ICFE eNEWS #16-25 - August 5th 2016
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The Top 10 Credit Report Myths Debunked

By Jim Garnett, a/k/a Ask Mr.G, a member of the ICFE's Board of Educational Advisors

To have misunderstandings about our credit report can result in lower credit scores and higher interest rates. Therefore, it pays to get it right!

  1. Credit Reports Are Expensive And Hard To Obtain. You can get a credit report from each of the three credit reporting companies once a year absolutely free at AnnualCreditReport.com.
  2. Checking My Credit Report Hurts My Credit Score. Checking your own credit report is called a "soft inquiry" and can be done as often as you wish without negatively affecting your credit score.
  3. Unless I Know There Is A Problem, There Is No Reason To Check My Credit Report. Checking our credit report yearly can prevent credit problems the same way checking our oil or tires can prevent car problems. The Federal Trade Commission reports that 1 in 5 Americans has an error on his credit report, and 20% of those who find an error will see their credit score increase. So, check your report once a year.
  4. Getting Married Will Merge Our Credit And Create A "Joint Credit Report." Not so. Both partners will continue to have their own individual credit reports and scores. Any "joint" accounts will appear on both reports, and the management of those accounts will affect both partners' credit scores.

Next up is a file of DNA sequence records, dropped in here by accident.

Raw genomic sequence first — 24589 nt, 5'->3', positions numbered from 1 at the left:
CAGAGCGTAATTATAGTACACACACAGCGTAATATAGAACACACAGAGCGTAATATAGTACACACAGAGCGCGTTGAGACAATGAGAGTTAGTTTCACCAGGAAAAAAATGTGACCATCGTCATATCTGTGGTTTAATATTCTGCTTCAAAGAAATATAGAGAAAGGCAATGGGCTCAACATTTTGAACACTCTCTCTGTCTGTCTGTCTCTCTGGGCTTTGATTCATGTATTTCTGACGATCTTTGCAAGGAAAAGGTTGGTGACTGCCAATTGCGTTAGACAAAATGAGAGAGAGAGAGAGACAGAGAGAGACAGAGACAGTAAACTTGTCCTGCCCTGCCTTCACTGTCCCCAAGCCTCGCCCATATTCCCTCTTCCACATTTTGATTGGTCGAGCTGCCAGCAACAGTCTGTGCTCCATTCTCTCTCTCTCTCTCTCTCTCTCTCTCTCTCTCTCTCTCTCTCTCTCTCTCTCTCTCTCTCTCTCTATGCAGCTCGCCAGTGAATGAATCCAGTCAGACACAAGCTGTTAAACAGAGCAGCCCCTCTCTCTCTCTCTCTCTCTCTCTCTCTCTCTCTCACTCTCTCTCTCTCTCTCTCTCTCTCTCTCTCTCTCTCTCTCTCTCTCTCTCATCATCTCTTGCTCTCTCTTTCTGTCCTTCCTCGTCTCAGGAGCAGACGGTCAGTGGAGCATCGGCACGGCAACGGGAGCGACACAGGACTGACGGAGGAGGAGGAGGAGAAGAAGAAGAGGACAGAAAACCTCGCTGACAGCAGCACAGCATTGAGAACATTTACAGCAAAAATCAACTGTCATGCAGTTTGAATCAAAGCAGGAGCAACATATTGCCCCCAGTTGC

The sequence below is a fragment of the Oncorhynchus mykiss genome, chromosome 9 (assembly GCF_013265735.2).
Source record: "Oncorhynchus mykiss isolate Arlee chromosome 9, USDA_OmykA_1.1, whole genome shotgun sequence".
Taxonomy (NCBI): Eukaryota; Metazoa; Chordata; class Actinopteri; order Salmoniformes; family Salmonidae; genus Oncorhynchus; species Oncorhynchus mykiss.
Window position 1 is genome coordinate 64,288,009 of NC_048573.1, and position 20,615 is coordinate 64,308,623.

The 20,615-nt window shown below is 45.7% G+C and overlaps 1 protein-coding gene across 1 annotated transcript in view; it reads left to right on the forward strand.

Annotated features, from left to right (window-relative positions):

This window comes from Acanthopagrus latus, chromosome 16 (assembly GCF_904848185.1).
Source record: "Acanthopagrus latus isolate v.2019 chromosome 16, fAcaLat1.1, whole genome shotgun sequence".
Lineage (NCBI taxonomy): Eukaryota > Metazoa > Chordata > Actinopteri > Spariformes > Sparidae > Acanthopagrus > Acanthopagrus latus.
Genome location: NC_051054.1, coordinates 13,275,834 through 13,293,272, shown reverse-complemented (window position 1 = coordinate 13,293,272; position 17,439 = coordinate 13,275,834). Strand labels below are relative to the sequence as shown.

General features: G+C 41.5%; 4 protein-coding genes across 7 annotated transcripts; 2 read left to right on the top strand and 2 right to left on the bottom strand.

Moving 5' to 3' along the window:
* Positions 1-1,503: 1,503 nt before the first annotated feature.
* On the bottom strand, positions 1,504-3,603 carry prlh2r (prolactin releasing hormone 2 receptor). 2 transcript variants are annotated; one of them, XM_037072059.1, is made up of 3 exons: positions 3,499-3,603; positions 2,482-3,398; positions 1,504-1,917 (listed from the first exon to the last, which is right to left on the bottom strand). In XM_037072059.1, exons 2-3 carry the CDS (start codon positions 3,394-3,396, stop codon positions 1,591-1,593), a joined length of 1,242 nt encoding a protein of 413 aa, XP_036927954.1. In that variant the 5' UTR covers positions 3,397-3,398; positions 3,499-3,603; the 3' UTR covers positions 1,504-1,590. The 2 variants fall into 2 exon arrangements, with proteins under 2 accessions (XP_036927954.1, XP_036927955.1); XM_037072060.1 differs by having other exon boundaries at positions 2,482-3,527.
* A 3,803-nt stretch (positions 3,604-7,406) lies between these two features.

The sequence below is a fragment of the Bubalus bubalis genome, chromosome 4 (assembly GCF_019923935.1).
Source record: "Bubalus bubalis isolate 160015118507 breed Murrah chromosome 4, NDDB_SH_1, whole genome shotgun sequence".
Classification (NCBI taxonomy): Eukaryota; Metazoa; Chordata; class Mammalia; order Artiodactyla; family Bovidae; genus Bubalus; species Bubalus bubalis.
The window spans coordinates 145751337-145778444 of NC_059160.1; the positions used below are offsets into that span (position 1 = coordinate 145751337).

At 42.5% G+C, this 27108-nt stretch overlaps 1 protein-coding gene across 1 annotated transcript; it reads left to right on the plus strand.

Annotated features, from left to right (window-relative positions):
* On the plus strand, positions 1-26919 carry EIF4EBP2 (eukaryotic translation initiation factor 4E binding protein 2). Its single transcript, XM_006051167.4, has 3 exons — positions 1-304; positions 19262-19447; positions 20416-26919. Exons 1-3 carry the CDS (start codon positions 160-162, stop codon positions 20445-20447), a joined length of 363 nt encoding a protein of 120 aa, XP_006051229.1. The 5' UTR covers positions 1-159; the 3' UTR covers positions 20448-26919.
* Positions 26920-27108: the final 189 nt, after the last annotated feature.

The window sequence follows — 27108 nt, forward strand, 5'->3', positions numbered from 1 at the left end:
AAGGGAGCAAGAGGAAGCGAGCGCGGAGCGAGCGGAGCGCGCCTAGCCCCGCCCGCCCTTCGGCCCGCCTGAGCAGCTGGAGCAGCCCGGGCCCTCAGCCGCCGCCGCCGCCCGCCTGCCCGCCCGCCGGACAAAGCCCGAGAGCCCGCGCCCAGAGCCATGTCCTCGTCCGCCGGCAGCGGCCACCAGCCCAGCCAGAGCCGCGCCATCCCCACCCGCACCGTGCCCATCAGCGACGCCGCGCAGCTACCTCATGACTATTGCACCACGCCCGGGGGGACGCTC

5. One Cannot Have A Good Credit Score Without Maintaining Balances On His Accounts. Credit scores are not improved by carrying balances on accounts. Lenders are more interested in seeing that you pay your debts in a timely manner (35% of your score is based on payment history). Improve your credit score, without going into debt, by purchasing a small item on your credit card each month and paying it off in full when the statement arrives.
  6. Disputing Negatives On My Report Will Boost My Score. Any negative being disputed is noted as "disputed" on your report for 30-45 days. If you win the dispute, the negative item disappears forever and your score may increase. If you lose, the negative item returns. Thus, there is no long-term score increase simply because you dispute negative items. In fact, be careful not to dispute too many negative items at once or the credit bureau may throw out your claim as "frivolous."
  7. Becoming A Co-Signer Will Not Affect My Credit Score. Any debt for which you co-sign is just as much your debt as the person for whom you signed. Any default on that debt, and the credit score of both the signer and co-signer will be adversely affected, plus legal action can be taken toward both.
  8. Paying Off Negative Debts Removes Them From My Credit Report. Although paid off bad debts may not continue to adversely affect our credit score, the record of it having occurred can remain on our report for seven years before it drops off. Some credit reports will list a "drop off date" of those items listed.
  9. I Must Have A High Credit Score Because I Do Not Use Credit. Our credit score is tabulated from the history of how we have used credit during the past seven years. Lenders see that pattern of that usage as a predictor of future use. If we have no history of credit usage, we may be required to produce alternative proofs such as utility receipts, bank accounts, and assets to establish creditworthiness.
  10. Closing Old Accounts Will Increase My Credit Score. Doing so may inadvertently have the opposite affect since part of our credit score is based on the length of our credit history. Normally, the longer, the better.

Ask Mr. G
© Jim Garnett, The Debt Doctor
AskMrG Consulting, LLC
2216 SW 35th Street
Ankeny, IA 50023

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Sent by:
Paul Richard
President - Executive Director
Institute of Consumer Financial Education (ICFE) - ICFE.info - 619.239.1401